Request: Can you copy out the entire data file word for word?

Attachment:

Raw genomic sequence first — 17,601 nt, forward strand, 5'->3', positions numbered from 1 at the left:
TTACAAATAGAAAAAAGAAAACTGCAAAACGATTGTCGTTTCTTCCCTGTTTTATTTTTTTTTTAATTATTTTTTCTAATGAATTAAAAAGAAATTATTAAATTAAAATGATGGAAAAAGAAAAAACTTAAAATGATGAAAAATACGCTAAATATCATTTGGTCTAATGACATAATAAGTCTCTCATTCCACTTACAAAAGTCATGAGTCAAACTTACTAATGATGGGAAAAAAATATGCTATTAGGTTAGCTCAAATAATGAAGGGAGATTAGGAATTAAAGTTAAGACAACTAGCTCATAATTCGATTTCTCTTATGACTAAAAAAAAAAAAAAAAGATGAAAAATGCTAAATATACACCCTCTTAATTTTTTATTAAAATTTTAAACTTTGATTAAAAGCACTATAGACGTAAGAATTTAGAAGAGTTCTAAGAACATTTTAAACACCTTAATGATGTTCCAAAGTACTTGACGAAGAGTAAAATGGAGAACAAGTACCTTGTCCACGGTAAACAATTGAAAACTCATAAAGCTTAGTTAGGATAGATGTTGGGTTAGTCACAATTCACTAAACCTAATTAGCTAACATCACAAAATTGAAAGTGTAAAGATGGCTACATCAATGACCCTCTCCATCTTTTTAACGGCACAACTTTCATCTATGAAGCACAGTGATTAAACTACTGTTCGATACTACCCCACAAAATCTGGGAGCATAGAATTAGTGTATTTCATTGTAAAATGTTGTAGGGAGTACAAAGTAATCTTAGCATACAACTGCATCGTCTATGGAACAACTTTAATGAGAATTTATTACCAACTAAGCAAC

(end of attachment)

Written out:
Raw genomic sequence first — 17,601 nt, forward strand, 5'->3', positions numbered from 1 at the left:
TTACAAATAGAAAAAAGAAAACTGCAAAACGATTGTCGTTTCTTCCCTGTTTTATTTTTTTTTTAATTATTTTTTCTAATGAATTAAAAAGAAATTATTAAATTAAAATGATGGAAAAAGAAAAAACTTAAAATGATGAAAAATACGCTAAATATCATTTGGTCTAATGACATAATAAGTCTCTCATTCCACTTACAAAAGTCATGAGTCAAACTTACTAATGATGGGAAAAAAATATGCTATTAGGTTAGCTCAAATAATGAAGGGAGATTAGGAATTAAAGTTAAGACAACTAGCTCATAATTCGATTTCTCTTATGACTAAAAAAAAAAAAAAAAGATGAAAAATGCTAAATATACACCCTCTTAATTTTTTATTAAAATTTTAAACTTTGATTAAAAGCACTATAGACGTAAGAATTTAGAAGAGTTCTAAGAACATTTTAAACACCTTAATGATGTTCCAAAGTACTTGACGAAGAGTAAAATGGAGAACAAGTACCTTGTCCACGGTAAACAATTGAAAACTCATAAAGCTTAGTTAGGATAGATGTTGGGTTAGTCACAATTCACTAAACCTAATTAGCTAACATCACAAAATTGAAAGTGTAAAGATGGCTACATCAATGACCCTCTCCATCTTTTTAACGGCACAACTTTCATCTATGAAGCACAGTGATTAAACTACTGTTCGATACTACCCCACAAAATCTGGGAGCATAGAATTAGTGTATTTCATTGTAAAATGTTGTAGGGAGTACAAAGTAATCTTAGCATACAACTGCATCGTCTATGGAACAACTTTAATGAGAATTTATTACCAACTAAGCAAC